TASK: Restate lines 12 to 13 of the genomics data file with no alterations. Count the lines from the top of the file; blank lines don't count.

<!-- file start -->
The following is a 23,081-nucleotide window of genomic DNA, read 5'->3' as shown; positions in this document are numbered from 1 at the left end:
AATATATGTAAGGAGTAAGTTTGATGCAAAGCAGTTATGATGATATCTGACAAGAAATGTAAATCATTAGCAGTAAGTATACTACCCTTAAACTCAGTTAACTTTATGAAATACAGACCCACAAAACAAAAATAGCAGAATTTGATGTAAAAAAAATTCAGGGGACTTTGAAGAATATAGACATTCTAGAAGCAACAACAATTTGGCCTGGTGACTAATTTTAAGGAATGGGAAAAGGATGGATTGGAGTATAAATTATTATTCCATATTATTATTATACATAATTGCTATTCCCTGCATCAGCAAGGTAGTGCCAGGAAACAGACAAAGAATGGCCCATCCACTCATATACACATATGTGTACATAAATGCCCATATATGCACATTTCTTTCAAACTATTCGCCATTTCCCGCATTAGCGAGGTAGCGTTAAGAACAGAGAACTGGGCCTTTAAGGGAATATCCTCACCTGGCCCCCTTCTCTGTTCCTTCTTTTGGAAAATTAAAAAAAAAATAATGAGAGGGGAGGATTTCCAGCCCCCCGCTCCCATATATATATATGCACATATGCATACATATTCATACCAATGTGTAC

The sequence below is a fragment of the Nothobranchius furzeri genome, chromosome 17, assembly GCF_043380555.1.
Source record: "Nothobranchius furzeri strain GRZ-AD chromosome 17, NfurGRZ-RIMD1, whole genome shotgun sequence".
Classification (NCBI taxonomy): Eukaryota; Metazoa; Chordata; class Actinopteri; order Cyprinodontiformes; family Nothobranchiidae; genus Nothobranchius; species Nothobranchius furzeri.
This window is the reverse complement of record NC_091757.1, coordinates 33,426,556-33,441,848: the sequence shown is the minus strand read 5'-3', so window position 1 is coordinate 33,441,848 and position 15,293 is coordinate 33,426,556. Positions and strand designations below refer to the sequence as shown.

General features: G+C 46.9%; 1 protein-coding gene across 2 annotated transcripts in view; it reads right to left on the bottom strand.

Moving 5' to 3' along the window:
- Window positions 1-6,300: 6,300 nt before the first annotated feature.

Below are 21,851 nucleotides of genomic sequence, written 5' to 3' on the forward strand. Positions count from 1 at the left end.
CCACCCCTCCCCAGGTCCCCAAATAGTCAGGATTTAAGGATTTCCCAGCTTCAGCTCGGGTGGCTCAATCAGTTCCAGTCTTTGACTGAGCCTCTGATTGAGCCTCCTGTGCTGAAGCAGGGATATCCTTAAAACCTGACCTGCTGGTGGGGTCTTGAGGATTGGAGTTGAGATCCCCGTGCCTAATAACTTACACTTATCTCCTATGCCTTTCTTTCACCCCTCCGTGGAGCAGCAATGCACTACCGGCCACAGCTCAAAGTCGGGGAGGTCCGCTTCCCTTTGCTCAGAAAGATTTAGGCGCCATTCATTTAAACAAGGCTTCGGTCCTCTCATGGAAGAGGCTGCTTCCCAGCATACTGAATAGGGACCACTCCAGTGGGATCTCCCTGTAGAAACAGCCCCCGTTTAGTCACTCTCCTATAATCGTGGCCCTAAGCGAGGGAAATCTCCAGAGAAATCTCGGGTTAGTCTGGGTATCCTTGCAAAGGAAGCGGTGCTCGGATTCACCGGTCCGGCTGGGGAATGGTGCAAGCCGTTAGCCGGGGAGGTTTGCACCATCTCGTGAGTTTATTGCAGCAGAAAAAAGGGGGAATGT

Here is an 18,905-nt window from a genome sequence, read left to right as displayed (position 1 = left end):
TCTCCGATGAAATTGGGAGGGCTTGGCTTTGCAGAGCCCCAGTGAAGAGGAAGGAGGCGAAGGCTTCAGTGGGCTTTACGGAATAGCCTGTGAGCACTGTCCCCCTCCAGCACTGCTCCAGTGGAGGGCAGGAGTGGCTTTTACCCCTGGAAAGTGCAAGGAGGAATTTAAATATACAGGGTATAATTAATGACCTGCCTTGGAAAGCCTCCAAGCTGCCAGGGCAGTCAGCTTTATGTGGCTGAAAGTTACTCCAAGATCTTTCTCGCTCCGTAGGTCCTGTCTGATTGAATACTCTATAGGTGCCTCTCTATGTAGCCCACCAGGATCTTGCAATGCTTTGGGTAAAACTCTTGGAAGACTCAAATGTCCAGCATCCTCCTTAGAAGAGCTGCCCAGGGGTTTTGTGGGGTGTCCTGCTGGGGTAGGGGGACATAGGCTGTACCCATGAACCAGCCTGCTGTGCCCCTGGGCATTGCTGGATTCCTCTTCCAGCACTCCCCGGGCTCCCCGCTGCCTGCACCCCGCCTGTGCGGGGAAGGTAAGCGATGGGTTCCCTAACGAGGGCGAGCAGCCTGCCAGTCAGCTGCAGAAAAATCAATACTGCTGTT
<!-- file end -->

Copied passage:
Here is an 18,905-nt window from a genome sequence, read left to right as displayed (position 1 = left end):
TCTCCGATGAAATTGGGAGGGCTTGGCTTTGCAGAGCCCCAGTGAAGAGGAAGGAGGCGAAGGCTTCAGTGGGCTTTACGGAATAGCCTGTGAGCACTGTCCCCCTCCAGCACTGCTCCAGTGGAGGGCAGGAGTGGCTTTTACCCCTGGAAAGTGCAAGGAGGAATTTAAATATACAGGGTATAATTAATGACCTGCCTTGGAAAGCCTCCAAGCTGCCAGGGCAGTCAGCTTTATGTGGCTGAAAGTTACTCCAAGATCTTTCTCGCTCCGTAGGTCCTGTCTGATTGAATACTCTATAGGTGCCTCTCTATGTAGCCCACCAGGATCTTGCAATGCTTTGGGTAAAACTCTTGGAAGACTCAAATGTCCAGCATCCTCCTTAGAAGAGCTGCCCAGGGGTTTTGTGGGGTGTCCTGCTGGGGTAGGGGGACATAGGCTGTACCCATGAACCAGCCTGCTGTGCCCCTGGGCATTGCTGGATTCCTCTTCCAGCACTCCCCGGGCTCCCCGCTGCCTGCACCCCGCCTGTGCGGGGAAGGTAAGCGATGGGTTCCCTAACGAGGGCGAGCAGCCTGCCAGTCAGCTGCAGAAAAATCAATACTGCTGTT